The following is an excerpt in the Boston Business Journal originally published on September 6, 2023.
Massachusetts’ life sciences industry grew by more than 7,000 jobs last year, outpacing competitor states even as the so-called “Covid boom” began to wane.
That’s according to the latest “Industry Snapshot” report put out by the Massachusetts Biotechnology Council, the trade group better known as MassBio, which examines trends in workforce, real estate, funding and policy on an annual basis.
As of 2022, Massachusetts had a total of 113,994 employees, up from 106,679 in 2021. Of those, 64,195 were R&D employees — an 8.5% increase from 2021 — and 10,493 were biomanufacturing employees, up 6.3% from the year prior, although biomanufacturing job growth over the long term has been much slower than it has been for R&D positions.
The rate of growth for R&D jobs was second only to North Carolina. For biomanufacturing job growth, only Florida bested Massachusetts.
The state’s life sciences workforce is projected to keep growing like this, aided in part by workforce development programs run by the city, the state and MassBio itself.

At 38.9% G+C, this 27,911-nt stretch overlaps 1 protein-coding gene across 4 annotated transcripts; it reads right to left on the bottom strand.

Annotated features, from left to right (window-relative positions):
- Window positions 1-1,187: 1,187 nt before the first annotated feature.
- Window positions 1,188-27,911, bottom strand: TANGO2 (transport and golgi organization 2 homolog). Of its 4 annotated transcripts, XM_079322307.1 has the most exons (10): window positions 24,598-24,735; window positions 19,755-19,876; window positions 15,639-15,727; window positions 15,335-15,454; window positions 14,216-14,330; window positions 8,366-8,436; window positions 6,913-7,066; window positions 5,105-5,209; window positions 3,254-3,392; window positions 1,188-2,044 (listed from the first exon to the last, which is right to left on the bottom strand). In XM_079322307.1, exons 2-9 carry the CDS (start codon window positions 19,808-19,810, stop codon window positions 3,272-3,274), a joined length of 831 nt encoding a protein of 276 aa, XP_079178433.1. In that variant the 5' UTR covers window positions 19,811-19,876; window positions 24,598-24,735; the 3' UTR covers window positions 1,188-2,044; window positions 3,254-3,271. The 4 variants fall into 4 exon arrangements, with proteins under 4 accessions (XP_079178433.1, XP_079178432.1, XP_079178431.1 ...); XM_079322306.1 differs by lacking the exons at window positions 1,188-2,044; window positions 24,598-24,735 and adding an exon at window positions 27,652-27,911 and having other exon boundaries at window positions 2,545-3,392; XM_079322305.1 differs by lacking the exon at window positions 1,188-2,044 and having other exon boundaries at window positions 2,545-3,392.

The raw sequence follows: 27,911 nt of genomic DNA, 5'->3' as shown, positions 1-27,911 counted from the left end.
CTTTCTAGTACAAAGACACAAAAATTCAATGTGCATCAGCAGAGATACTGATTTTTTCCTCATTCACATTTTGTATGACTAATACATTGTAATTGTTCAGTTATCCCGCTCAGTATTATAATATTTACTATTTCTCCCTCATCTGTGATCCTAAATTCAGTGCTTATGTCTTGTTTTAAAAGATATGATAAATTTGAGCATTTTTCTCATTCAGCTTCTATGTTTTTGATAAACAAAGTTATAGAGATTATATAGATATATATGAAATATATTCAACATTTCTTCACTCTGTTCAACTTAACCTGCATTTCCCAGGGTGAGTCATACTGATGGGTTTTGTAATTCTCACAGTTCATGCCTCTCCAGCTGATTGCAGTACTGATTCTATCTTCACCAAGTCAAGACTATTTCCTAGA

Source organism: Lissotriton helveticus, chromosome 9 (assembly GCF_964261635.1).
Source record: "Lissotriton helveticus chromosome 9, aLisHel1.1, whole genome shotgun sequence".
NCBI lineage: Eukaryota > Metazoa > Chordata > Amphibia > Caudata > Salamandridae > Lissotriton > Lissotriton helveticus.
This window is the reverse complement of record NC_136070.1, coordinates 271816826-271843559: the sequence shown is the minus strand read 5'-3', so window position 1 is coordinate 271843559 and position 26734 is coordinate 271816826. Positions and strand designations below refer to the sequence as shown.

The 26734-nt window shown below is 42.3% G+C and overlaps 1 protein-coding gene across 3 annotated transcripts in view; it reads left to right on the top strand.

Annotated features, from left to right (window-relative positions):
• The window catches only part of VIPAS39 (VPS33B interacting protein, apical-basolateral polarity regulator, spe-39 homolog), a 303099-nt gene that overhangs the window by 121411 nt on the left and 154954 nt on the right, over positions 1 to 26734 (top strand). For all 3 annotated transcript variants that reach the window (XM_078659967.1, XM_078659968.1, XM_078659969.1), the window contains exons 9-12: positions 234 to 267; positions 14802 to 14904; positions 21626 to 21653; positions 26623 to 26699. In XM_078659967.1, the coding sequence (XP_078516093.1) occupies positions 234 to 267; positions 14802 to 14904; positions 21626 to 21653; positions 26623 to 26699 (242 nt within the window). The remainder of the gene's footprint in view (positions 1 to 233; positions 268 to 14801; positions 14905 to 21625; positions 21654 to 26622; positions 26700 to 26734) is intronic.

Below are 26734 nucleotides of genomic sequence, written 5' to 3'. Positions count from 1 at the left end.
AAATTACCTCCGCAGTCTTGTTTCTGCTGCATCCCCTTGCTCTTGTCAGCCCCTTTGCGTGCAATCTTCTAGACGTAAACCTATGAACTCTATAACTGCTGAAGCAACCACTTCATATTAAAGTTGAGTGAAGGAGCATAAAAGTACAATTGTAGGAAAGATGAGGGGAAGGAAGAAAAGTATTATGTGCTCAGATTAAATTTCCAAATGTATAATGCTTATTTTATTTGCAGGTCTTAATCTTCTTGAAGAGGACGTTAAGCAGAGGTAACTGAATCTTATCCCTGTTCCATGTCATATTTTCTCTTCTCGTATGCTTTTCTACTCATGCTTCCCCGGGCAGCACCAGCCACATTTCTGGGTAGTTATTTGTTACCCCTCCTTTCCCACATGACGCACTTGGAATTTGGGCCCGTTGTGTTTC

As the Massachusetts life science industry’s foremost lobbying group, MassBio is directly involved with discussions with local and state governments on this front. The new Healey administration has a sympathetic ear: Gov. Maura Healey plans on re-upping the state’s life sciences spending bill, she announced a $50 million workforce training program in June, and she, Lt. Gov. Kim Driscoll and Economic Development Secretary Yvonne Hao have all consistently appeared at industry events around the Commonwealth. (That includes the Industry Snapshot itself: Healey is quoted in the report as saying the state is “is the global epicenter of the life sciences industry.”)
The spending bill is among MassBio’s top priorities. While Healey has confirmed that she’ll authorize the so-called “Life Sciences Initiative 3.0,” she hasn’t named any numbers to go with it, nor has she provided a timeline as to when it might be signed. Burlin O’Connell says MassBio has not heard word on timing.
“When we look at the future of this industry, and what I’d love to see as part of a Life Sciences Initiative 3.0, it’s continuing to incentivize companies to regionalize, because that certainly helps to address some of these issues; continuing to make significant investments as it relates to training workforce; and addressing these issues in a very proactive way,” she said.